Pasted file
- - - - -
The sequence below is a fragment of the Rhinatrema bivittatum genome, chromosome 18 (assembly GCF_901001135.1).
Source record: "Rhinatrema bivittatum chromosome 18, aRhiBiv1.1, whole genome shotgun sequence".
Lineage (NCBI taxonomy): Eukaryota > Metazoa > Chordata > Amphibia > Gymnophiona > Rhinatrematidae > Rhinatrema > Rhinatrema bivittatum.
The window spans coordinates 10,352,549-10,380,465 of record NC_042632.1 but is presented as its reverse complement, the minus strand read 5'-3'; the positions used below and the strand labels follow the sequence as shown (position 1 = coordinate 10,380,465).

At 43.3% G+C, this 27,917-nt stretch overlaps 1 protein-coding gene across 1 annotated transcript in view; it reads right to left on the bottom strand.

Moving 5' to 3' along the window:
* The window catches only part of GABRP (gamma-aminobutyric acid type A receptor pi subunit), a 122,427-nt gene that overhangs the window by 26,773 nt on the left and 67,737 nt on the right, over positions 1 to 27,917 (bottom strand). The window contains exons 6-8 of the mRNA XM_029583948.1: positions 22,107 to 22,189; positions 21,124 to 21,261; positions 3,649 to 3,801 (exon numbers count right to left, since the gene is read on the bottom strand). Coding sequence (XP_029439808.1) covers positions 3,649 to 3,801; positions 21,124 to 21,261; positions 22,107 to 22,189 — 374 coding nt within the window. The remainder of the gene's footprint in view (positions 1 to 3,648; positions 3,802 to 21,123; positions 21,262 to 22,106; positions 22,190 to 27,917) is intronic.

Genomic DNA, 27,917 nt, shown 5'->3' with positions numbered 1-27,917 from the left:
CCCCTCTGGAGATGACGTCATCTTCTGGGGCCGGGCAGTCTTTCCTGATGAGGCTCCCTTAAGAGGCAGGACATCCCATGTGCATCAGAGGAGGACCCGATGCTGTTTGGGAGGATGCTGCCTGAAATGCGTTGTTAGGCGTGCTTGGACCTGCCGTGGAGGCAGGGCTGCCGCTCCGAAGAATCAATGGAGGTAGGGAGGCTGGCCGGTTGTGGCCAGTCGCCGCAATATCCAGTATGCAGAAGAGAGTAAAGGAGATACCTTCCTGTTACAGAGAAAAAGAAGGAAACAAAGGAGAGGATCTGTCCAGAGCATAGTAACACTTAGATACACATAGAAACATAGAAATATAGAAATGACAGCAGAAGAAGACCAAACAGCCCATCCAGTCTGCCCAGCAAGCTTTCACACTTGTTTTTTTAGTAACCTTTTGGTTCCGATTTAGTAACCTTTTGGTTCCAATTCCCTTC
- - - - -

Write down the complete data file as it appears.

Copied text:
The sequence below is a fragment of the Rhinatrema bivittatum genome, chromosome 18 (assembly GCF_901001135.1).
Source record: "Rhinatrema bivittatum chromosome 18, aRhiBiv1.1, whole genome shotgun sequence".
Lineage (NCBI taxonomy): Eukaryota > Metazoa > Chordata > Amphibia > Gymnophiona > Rhinatrematidae > Rhinatrema > Rhinatrema bivittatum.
The window spans coordinates 10,352,549-10,380,465 of record NC_042632.1 but is presented as its reverse complement, the minus strand read 5'-3'; the positions used below and the strand labels follow the sequence as shown (position 1 = coordinate 10,380,465).

At 43.3% G+C, this 27,917-nt stretch overlaps 1 protein-coding gene across 1 annotated transcript in view; it reads right to left on the bottom strand.

Moving 5' to 3' along the window:
* The window catches only part of GABRP (gamma-aminobutyric acid type A receptor pi subunit), a 122,427-nt gene that overhangs the window by 26,773 nt on the left and 67,737 nt on the right, over positions 1 to 27,917 (bottom strand). The window contains exons 6-8 of the mRNA XM_029583948.1: positions 22,107 to 22,189; positions 21,124 to 21,261; positions 3,649 to 3,801 (exon numbers count right to left, since the gene is read on the bottom strand). Coding sequence (XP_029439808.1) covers positions 3,649 to 3,801; positions 21,124 to 21,261; positions 22,107 to 22,189 — 374 coding nt within the window. The remainder of the gene's footprint in view (positions 1 to 3,648; positions 3,802 to 21,123; positions 21,262 to 22,106; positions 22,190 to 27,917) is intronic.

Genomic DNA, 27,917 nt, shown 5'->3' with positions numbered 1-27,917 from the left:
CCCCTCTGGAGATGACGTCATCTTCTGGGGCCGGGCAGTCTTTCCTGATGAGGCTCCCTTAAGAGGCAGGACATCCCATGTGCATCAGAGGAGGACCCGATGCTGTTTGGGAGGATGCTGCCTGAAATGCGTTGTTAGGCGTGCTTGGACCTGCCGTGGAGGCAGGGCTGCCGCTCCGAAGAATCAATGGAGGTAGGGAGGCTGGCCGGTTGTGGCCAGTCGCCGCAATATCCAGTATGCAGAAGAGAGTAAAGGAGATACCTTCCTGTTACAGAGAAAAAGAAGGAAACAAAGGAGAGGATCTGTCCAGAGCATAGTAACACTTAGATACACATAGAAACATAGAAATATAGAAATGACAGCAGAAGAAGACCAAACAGCCCATCCAGTCTGCCCAGCAAGCTTTCACACTTGTTTTTTTAGTAACCTTTTGGTTCCGATTTAGTAACCTTTTGGTTCCAATTCCCTTC